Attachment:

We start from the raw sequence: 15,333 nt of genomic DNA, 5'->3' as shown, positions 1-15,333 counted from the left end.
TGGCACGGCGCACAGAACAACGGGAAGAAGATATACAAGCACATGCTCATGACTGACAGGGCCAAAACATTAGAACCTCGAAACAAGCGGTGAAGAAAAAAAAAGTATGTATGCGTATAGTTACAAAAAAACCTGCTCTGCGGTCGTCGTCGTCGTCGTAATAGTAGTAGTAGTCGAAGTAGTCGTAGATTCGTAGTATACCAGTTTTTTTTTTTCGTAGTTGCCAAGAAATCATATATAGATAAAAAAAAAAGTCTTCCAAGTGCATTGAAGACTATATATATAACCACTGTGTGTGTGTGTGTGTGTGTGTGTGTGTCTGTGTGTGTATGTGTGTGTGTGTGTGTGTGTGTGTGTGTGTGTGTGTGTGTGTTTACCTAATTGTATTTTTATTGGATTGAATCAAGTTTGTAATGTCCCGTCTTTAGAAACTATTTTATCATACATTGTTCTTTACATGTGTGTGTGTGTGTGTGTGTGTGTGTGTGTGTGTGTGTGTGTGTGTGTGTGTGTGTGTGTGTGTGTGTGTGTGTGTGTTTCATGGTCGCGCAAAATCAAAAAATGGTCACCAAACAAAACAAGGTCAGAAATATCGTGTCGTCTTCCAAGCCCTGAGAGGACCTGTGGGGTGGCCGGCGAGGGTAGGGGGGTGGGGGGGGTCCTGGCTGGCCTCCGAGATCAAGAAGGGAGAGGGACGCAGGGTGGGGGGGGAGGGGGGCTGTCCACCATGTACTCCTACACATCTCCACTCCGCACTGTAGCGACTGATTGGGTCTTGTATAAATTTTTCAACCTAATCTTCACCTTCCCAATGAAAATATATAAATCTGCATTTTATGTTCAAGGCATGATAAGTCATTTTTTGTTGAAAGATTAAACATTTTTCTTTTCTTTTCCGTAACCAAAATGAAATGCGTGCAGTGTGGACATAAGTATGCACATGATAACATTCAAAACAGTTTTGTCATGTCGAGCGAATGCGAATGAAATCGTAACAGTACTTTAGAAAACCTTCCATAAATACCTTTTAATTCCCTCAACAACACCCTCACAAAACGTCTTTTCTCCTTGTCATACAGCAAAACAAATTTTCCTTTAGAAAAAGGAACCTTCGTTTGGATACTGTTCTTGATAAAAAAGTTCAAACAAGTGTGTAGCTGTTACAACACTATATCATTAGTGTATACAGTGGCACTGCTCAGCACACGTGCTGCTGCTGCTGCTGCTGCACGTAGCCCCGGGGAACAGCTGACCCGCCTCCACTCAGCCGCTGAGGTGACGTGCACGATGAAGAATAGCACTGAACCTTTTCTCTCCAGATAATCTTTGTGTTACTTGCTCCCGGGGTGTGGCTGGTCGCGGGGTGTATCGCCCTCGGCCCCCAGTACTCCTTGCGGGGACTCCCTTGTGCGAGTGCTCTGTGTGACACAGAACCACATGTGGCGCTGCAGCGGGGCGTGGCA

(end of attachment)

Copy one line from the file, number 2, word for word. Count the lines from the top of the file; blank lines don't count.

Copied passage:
TGGCACGGCGCACAGAACAACGGGAAGAAGATATACAAGCACATGCTCATGACTGACAGGGCCAAAACATTAGAACCTCGAAACAAGCGGTGAAGAAAAAAAAAGTATGTATGCGTATAGTTACAAAAAAACCTGCTCTGCGGTCGTCGTCGTCGTCGTAATAGTAGTAGTAGTCGAAGTAGTCGTAGATTCGTAGTATACCAGTTTTTTTTTTTCGTAGTTGCCAAGAAATCATATATAGATAAAAAAAAAAGTCTTCCAAGTGCATTGAAGACTATATATATAACCACTGTGTGTGTGTGTGTGTGTGTGTGTGTGTCTGTGTGTGTATGTGTGTGTGTGTGTGTGTGTGTGTGTGTGTGTGTGTGTGTGTTTACCTAATTGTATTTTTATTGGATTGAATCAAGTTTGTAATGTCCCGTCTTTAGAAACTATTTTATCATACATTGTTCTTTACATGTGTGTGTGTGTGTGTGTGTGTGTGTGTGTGTGTGTGTGTGTGTGTGTGTGTGTGTGTGTGTGTGTGTGTGTGTGTGTTTCATGGTCGCGCAAAATCAAAAAATGGTCACCAAACAAAACAAGGTCAGAAATATCGTGTCGTCTTCCAAGCCCTGAGAGGACCTGTGGGGTGGCCGGCGAGGGTAGGGGGGTGGGGGGGGTCCTGGCTGGCCTCCGAGATCAAGAAGGGAGAGGGACGCAGGGTGGGGGGGGAGGGGGGCTGTCCACCATGTACTCCTACACATCTCCACTCCGCACTGTAGCGACTGATTGGGTCTTGTATAAATTTTTCAACCTAATCTTCACCTTCCCAATGAAAATATATAAATCTGCATTTTATGTTCAAGGCATGATAAGTCATTTTTTGTTGAAAGATTAAACATTTTTCTTTTCTTTTCCGTAACCAAAATGAAATGCGTGCAGTGTGGACATAAGTATGCACATGATAACATTCAAAACAGTTTTGTCATGTCGAGCGAATGCGAATGAAATCGTAACAGTACTTTAGAAAACCTTCCATAAATACCTTTTAATTCCCTCAACAACACCCTCACAAAACGTCTTTTCTCCTTGTCATACAGCAAAACAAATTTTCCTTTAGAAAAAGGAACCTTCGTTTGGATACTGTTCTTGATAAAAAAGTTCAAACAAGTGTGTAGCTGTTACAACACTATATCATTAGTGTATACAGTGGCACTGCTCAGCACACGTGCTGCTGCTGCTGCTGCTGCACGTAGCCCCGGGGAACAGCTGACCCGCCTCCACTCAGCCGCTGAGGTGACGTGCACGATGAAGAATAGCACTGAACCTTTTCTCTCCAGATAATCTTTGTGTTACTTGCTCCCGGGGTGTGGCTGGTCGCGGGGTGTATCGCCCTCGGCCCCCAGTACTCCTTGCGGGGACTCCCTTGTGCGAGTGCTCTGTGTGACACAGAACCACATGTGGCGCTGCAGCGGGGCGTGGCA